This exhibition examines a variety of styles that could be described as “traditional portrait painting” with examples from the 1500s through the 1900s. Historically, in portrait painting the intention was not simply to represent the human figure accurately, but to capture the presence or individual nature of the subject. When looking at these paintings, it may be helpful to look not only at the people, but also at their surroundings, the objects they have around them, and even the colors used. All of these details are intentionally included by each artist to give viewers a better sense of each subject’s place and purpose. While some portraits, like Portrait of Dr. Gordon by William Halquist and Portrait of Alex Stratchen by George J. Robertson are created to celebrate the individual subject, others like Wilson Irvine’s Cal, the Widower and Walter Ufer’s Her Daughter have a more existential element, highlighting specific qualities or characteristics that exemplify something either unique or universal about the human spirit.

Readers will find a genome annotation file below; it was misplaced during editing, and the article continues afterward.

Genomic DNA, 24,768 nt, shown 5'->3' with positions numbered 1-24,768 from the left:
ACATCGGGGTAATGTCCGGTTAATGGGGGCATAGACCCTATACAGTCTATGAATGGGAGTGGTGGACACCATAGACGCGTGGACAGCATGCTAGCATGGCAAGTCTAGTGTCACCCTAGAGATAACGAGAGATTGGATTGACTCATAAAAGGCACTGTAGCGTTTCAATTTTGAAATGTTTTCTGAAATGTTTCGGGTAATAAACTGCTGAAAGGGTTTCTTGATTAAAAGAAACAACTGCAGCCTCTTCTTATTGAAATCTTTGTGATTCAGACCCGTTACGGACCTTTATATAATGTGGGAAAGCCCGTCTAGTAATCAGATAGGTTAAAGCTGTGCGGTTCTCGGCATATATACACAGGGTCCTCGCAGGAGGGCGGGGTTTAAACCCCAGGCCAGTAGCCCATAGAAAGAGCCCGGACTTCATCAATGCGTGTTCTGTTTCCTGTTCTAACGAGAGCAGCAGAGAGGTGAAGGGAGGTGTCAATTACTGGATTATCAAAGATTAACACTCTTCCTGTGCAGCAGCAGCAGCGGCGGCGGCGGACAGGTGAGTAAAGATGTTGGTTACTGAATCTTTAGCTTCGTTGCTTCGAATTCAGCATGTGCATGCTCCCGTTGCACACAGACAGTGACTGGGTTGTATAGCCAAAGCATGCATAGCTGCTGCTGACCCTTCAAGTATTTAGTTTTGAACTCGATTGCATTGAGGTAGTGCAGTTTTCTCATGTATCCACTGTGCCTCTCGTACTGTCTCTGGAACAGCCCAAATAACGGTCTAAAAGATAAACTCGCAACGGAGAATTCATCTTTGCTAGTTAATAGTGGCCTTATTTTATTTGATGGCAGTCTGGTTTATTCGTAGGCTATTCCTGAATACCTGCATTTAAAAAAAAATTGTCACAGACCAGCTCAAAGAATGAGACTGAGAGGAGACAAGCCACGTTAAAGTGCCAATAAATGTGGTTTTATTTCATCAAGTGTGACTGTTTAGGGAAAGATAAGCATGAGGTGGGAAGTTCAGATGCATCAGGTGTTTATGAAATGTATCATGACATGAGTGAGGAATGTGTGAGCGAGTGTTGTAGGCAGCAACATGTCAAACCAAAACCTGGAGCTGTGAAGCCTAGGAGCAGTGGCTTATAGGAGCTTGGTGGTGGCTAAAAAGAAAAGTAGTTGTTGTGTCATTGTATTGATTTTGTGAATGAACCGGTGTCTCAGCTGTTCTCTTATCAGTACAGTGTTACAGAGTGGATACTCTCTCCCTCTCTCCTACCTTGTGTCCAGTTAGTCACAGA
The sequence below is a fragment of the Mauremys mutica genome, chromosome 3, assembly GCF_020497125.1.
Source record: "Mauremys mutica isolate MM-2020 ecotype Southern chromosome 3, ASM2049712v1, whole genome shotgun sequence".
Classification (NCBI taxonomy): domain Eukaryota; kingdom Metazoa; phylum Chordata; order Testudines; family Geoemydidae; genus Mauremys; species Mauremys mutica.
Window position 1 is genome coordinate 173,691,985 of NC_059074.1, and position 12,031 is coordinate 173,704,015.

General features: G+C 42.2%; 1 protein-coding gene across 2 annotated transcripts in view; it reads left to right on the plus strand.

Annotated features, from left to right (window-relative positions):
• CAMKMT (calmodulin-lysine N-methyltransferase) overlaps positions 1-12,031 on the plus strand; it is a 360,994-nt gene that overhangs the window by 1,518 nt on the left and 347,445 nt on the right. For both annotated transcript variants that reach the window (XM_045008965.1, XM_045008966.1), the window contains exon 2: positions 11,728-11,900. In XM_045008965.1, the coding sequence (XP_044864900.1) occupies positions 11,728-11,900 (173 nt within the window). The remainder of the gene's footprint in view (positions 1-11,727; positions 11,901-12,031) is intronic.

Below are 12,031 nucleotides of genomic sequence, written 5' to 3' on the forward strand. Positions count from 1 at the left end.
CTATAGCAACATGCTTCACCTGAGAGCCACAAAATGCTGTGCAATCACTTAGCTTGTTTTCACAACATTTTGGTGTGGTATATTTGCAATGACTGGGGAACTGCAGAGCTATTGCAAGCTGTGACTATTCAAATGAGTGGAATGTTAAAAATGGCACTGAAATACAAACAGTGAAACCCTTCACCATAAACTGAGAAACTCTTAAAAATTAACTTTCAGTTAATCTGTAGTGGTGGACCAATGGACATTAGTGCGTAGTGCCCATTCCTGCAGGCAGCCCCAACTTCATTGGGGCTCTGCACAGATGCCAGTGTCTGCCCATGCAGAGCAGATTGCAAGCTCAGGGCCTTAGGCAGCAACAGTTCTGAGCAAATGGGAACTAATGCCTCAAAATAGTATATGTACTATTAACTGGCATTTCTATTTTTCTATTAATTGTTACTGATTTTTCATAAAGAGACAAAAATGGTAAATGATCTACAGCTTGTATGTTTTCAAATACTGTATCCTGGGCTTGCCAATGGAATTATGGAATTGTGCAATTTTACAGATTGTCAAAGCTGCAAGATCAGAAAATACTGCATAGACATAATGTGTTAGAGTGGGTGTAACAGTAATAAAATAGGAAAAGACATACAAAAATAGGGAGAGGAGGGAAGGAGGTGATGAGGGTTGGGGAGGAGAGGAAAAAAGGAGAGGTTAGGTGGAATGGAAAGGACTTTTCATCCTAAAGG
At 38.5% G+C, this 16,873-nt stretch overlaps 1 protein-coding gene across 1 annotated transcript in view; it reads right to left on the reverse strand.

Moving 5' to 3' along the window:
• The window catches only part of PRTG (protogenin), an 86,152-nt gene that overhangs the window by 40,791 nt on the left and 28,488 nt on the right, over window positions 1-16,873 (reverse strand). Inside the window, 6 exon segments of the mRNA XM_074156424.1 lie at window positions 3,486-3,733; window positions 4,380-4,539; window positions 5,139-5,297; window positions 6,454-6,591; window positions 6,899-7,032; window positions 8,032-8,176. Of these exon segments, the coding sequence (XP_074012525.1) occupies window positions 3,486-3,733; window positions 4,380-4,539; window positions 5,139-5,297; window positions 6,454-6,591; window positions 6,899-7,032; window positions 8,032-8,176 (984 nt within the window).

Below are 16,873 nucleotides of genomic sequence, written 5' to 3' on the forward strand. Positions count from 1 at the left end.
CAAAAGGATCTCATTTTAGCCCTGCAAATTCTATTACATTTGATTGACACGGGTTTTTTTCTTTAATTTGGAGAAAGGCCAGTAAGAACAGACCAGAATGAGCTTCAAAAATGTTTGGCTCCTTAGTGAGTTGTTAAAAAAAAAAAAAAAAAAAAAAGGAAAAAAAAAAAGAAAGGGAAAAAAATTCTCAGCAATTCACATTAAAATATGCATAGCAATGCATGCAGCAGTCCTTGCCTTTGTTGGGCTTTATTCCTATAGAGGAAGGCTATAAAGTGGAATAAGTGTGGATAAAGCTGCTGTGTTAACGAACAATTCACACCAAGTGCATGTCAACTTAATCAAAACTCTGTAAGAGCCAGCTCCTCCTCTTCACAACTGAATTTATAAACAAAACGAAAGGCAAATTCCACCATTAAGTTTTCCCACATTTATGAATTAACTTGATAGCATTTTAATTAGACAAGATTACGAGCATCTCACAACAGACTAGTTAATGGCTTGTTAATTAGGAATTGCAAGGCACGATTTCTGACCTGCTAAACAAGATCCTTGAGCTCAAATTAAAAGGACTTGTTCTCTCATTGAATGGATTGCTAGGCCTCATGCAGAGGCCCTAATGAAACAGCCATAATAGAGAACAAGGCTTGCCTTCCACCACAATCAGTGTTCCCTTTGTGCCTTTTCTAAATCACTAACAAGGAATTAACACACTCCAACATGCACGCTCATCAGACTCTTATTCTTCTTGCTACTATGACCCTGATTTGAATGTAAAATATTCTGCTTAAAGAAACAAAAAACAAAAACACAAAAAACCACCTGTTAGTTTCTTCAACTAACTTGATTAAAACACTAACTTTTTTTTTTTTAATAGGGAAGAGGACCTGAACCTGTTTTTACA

Selected Portraits is curated by Rockford Art Museum Assistant Curator Frances Downey.